How much work does Financial Services still have to do?


Directions

It is a serious question! It genuinely bothers me that FS is rated as less trusted than banking [Edelman Trust Barometer] for the third straight year.

Equally I am incredulous that the UK insurance industry has the audacity to, still, be talking about increasing “professionalism” when the Aldermanbury Declaration is nothing more than yet another attempt at (well-practised) misdirection…or, if you like, ‘turd-polishing’.

Don’t try to see into the future using the past as your lens!

You are looking in the wrong direction. By all means know about and learn from the past but don’t use the wrong lens to try to look too far ahead. As a concerned mother of my parents’ generation would say “you’ll just strain your eyes”! Look within: not necessarily in some mystical or philosophical sense – although there are numerous historical references that still hold good – but in a practical manner as far as the structure, culture and operation of the business is concerned. And in a metaphorical sense in respect of your own biological system. Read more of this post

Atul Gawande:: Failure and Rescue – The New Yorker


Management of Complexity

Unless I’m very much mistaken this extract, from a truly inspiring piece of writing – from Atul Gawande, author of The Checklist Manifesto – reinforces THE lessons we all need to learn:

"Practise without sound theory does not scale"

It is not sufficient to assume that the appearance of knowledge (including statistical correlations) at physical, conscious* or "superficial" level alone is a reliable basis for decision-making when dealing with high complexity.

“High complexity is incompatible with high precision” – this is known as L. Zadeh’s Principle of Incompatibility

Our (conscious*) cognitive ability is limited so, dealing with complexity, requires synthesis of brain and the sub-conscious mind (our experiential memory): Creative Intelligence – curiosity, cognition and intuition.

Vital systems, networks and sub-systems within complex systems can be invisible to conventional tools. To learn about them requires observation which drives innovation. Because decisions required to maintain the health (or resilience) of complex systems are often counterintuitive so require "deeper" observation e.g. MRI scan, insight and understanding of (causal) interconnectedness.

Read more of this post

Complexity: The power to save lives…or to cost them.


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ontomed_logoHealthcare is already something that Ontonix are involved in and have specific products for (click on OntoMed logo).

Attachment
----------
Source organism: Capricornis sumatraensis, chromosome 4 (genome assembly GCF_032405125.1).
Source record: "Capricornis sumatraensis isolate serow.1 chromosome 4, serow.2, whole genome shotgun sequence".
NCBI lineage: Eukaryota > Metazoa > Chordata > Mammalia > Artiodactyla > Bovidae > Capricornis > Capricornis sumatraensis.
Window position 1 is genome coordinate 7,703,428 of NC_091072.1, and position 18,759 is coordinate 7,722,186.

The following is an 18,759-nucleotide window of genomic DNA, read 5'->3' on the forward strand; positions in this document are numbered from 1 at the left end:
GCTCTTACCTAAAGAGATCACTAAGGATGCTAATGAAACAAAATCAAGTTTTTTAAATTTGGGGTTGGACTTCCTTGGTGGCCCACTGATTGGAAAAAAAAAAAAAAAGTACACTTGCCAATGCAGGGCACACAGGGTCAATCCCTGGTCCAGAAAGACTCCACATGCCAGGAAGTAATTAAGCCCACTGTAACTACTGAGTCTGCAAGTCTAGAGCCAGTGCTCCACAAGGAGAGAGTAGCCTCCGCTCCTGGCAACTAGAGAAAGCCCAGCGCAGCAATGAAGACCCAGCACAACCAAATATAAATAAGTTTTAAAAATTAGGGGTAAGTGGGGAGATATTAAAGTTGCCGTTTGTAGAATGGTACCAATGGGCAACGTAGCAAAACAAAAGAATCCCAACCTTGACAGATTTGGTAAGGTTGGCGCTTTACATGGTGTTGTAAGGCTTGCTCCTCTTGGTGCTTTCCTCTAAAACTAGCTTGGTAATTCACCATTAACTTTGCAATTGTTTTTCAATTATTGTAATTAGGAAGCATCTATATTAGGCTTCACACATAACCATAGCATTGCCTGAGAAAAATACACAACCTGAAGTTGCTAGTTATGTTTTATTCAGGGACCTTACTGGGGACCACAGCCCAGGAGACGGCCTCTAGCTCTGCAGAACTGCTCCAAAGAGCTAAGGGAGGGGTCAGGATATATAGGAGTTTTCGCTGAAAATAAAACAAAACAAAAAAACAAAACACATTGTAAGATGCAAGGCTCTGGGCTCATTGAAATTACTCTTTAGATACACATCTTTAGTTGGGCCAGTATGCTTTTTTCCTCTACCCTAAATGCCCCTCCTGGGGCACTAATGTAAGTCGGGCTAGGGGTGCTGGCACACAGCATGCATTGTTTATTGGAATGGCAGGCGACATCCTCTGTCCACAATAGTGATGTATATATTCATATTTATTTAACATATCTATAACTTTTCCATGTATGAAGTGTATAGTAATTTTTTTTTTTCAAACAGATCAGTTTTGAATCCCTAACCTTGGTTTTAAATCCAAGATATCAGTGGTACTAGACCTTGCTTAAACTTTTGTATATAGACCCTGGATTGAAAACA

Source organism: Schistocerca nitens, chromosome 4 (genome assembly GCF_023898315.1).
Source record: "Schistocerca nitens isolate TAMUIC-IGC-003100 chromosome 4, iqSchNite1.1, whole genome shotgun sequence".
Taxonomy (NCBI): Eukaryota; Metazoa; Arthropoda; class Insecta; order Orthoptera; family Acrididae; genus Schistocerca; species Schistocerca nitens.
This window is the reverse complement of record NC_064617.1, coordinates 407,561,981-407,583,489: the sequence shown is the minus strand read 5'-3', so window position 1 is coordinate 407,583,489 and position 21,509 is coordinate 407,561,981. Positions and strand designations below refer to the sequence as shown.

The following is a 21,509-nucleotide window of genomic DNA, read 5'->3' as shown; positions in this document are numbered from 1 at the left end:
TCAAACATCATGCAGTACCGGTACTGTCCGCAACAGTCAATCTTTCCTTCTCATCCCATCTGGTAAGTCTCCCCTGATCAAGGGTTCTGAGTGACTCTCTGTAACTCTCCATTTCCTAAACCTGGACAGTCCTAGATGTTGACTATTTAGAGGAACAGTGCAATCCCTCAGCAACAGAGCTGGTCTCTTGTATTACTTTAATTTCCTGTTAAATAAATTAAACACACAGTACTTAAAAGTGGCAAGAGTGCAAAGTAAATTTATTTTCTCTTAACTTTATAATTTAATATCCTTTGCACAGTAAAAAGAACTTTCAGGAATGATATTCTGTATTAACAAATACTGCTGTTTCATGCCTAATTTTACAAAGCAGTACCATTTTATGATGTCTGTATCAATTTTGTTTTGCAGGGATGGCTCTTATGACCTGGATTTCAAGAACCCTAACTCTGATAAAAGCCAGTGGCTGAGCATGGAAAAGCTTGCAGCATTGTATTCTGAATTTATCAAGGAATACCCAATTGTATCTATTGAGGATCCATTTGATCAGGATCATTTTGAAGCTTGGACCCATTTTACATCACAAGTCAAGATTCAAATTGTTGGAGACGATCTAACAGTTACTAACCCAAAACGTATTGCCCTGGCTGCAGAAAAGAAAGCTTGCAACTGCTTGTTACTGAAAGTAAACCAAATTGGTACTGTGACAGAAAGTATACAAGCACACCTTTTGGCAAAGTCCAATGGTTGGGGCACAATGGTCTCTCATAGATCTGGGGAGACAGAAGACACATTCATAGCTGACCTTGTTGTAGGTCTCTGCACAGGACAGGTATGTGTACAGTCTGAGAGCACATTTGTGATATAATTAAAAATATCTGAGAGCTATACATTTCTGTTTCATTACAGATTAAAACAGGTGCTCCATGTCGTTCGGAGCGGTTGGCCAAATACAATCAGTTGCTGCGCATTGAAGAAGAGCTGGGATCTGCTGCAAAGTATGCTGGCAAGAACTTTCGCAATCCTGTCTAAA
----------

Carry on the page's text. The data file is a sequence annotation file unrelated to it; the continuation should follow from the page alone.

Very recently I had the privilege of meeting one of Dr Atul Gawande’s colleagues, a Research Fellow, who had been involved in the WHO research referred to in Dr Gawande’s book and that caused such a stir in 2009.

This isn’t his first book . In his book Complications, he  is refreshingly forthright about the nature of the work he undertakes. Gawande describes the tasks of the men and women of the medical trade in a way that many may find unsettling: "We drug people, put needles and tubes into them, manipulate their chemistry, biology, and physics, lay them unconscious and open their bodies up to the world." Even more revealing is the book is divided into sections titled "Fallibility," "Mystery," and "Uncertainty."

The topics Gawande takes on include the practical necessity of having surgical students train on live patients, the confusing psychology of bodily illness, the question of why doctors make mistakes, the repercussions when they descend into periods of incompetence (they often keep practicing), and the peculiarities of relying on intuition in situations of life and death.

Now I don’t profess to be a medical person, but, like anyone else, realise that I may need to rely upon their professional expertise at some point in the future. I find it refreshing that influential people within medicine recognise that COMPLEXITY and UNCERTAINTY can be simplified by asking the right questions in advance. And that, as a result, better outcomes can be achieved.

Maybe, eventually, other professionals, C-level Executives and those that carry the associated financial risks will realise that there are some significant lessons to be learnt from questioning current practises and conventional wisdom.

There is no excuse for "failing to prepare…" and every reason to ask different and better questions.

"Avoidable failures are common and persistent, not to mention demoralizing and frustrating, across many fields — from medicine to finance, business to government," he writes.

"And the reason is increasingly evident: the volume and complexity of what we know has exceeded our individual ability to deliver its benefits correctly, safely, or reliably. Knowledge has both saved and burdened us."

via With ‘The Checklist Manifesto,’ Atul Gawande writes a powerful, clear testament to a deceptively simple tool | cleveland.com.

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